Given a center of a circle and its radius. our task is to find the neighbors of any point on the discrete circle.

Examples:

Input : Center = (0, 0), Radius = 3 Point for determining neighbors = (2, 2) Output : Neighbors of given point are : (1, 3), (3, 1) Input : Center = (2, 2) Radius 2 Point of determining neighbors = (0, 2) Output : Neighbors of given point are : (1, 4), (3, 4)

** The neighbours of any point on the discrete circle are those points which are having one less or one more x coordinate from its original x coordinate. **

We use bresenham’s circle generation algorithm to extract out integer points required to draw a circle on computer screen of pixels.

Circle have the property of being highly symmetrical which is needed when it comes to drawing them on the computer screen of pixels. Bresenham’s circle algorithm calculates the locations of the pixels in the first 45 degrees and remaining pixels on the periphery of a circle which is centered at origin are computed by using 8-way symmetry property of the circle.

Derivation: Consider an infinitesimally small continuous arc of a circle as shown in the figure below, Let’s suppose that we want to move along a clockwise circular arc with center at the origin, with radius r and our motion lies in the first octant lies in first octant, so our limits are from (0, r) to (r/, r/) where x = y. as we know that, In this particular octant, the decrease in the y coordinate is less than increase in the x coordinate or you can say that the movement along x axis is more than the movement along y axis so, the x coordinate always increases in first octant. now, we want to know whether the y will change with x or not. In order to know the variation of y with x, bresenham’s introduced a variable named as decision parameter which will update their value as the loop runs.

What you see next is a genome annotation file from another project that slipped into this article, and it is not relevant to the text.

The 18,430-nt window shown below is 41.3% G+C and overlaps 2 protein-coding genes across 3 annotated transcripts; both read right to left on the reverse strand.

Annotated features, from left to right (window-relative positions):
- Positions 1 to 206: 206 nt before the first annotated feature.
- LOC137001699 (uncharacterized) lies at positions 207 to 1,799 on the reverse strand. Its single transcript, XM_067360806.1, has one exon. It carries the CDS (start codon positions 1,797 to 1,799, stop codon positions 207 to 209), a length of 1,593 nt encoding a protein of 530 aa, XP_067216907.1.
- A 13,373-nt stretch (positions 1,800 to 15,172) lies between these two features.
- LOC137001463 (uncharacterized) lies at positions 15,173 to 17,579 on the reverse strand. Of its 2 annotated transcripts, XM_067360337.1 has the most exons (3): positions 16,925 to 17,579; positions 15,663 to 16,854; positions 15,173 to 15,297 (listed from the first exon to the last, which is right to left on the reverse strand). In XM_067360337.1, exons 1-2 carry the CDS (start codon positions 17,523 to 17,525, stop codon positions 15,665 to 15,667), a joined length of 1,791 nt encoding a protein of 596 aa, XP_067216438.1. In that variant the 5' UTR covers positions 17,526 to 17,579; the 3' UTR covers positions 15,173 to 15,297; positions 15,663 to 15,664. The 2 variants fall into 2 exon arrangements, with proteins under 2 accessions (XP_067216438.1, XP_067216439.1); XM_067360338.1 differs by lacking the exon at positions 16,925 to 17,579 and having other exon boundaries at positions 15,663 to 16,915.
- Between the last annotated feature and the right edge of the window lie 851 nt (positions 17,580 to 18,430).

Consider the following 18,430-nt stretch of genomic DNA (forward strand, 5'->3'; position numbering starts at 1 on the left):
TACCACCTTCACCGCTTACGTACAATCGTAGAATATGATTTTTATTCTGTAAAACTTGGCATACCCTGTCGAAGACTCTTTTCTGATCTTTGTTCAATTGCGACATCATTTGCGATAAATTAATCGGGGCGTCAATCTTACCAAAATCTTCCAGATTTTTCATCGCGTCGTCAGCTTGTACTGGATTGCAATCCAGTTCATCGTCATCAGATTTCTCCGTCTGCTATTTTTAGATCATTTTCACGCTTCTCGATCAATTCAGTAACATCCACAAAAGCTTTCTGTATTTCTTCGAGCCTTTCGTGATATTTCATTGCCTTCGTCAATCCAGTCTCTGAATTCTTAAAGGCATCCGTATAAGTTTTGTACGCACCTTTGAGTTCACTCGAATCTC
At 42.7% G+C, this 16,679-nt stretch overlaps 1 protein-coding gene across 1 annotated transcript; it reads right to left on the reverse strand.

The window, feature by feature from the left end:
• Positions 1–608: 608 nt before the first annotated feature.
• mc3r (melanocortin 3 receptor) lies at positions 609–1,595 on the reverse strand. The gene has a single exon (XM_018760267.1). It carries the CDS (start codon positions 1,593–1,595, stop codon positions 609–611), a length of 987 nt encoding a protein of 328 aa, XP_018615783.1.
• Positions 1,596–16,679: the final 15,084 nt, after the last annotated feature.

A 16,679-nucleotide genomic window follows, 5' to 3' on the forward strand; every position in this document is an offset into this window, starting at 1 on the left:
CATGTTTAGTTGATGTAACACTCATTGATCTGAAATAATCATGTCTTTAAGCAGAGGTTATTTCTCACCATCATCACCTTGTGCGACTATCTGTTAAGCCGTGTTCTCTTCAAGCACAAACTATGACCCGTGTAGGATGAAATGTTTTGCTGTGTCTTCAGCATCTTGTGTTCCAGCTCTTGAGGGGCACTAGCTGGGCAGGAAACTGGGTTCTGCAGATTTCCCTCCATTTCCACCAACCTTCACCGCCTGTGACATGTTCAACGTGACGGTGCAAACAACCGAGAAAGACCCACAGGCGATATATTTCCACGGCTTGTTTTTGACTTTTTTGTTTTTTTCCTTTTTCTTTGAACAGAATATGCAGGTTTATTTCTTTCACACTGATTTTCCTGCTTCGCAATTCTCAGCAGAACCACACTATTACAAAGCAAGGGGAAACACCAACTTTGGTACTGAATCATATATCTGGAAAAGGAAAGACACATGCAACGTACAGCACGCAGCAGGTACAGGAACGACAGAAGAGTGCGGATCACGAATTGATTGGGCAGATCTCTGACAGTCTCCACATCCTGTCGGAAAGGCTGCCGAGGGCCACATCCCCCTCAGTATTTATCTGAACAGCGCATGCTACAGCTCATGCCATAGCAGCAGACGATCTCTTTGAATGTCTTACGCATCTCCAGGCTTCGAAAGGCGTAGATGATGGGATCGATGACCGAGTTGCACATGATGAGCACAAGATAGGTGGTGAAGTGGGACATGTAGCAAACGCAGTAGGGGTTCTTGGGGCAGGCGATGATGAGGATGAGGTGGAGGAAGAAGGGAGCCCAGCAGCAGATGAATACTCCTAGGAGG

Now, we need to understand that how we will choose the next pixel, In the figure, f(N) and f(S) are errors involved in calculating the distances from origin to pixel N and S respectively and whichever is comes out to be less we’ll choose that pixel. decision parameter is defined as d = f(N)+f(S), if d <= 0 then N will be the next pixel otherwise S will be the next pixel. we will keep doing this procedure until x<y condition holds and by taking all symmetric points we will end up with all the integer points required to show a circle on computer screen of pixels.

This article is not predominantly focused on bresenham's algorithm therefore, I'll skip the derivation of decision parameter but if you want to understand of derivation of decision parameter then go to the reference links.

** Note: ** neighbors of a point can be of any number and y-coordinate of the neighbors should have same sign as of its input pixel and for those pixels which have y coordinate zero we will print out all the neighbors irrespective of its signs.

A discrete geometric object consists of a finite set of integer points. This set is usually very sparse. Therefore, an array representation is not at all space efficient to store. we will use hash map having data value is a linked list of y-coordinate and key value as x- coordinate. we can easily access them using the key value and its also a space efficient.

Below is C++ stl program for determining Neighbors of a given point.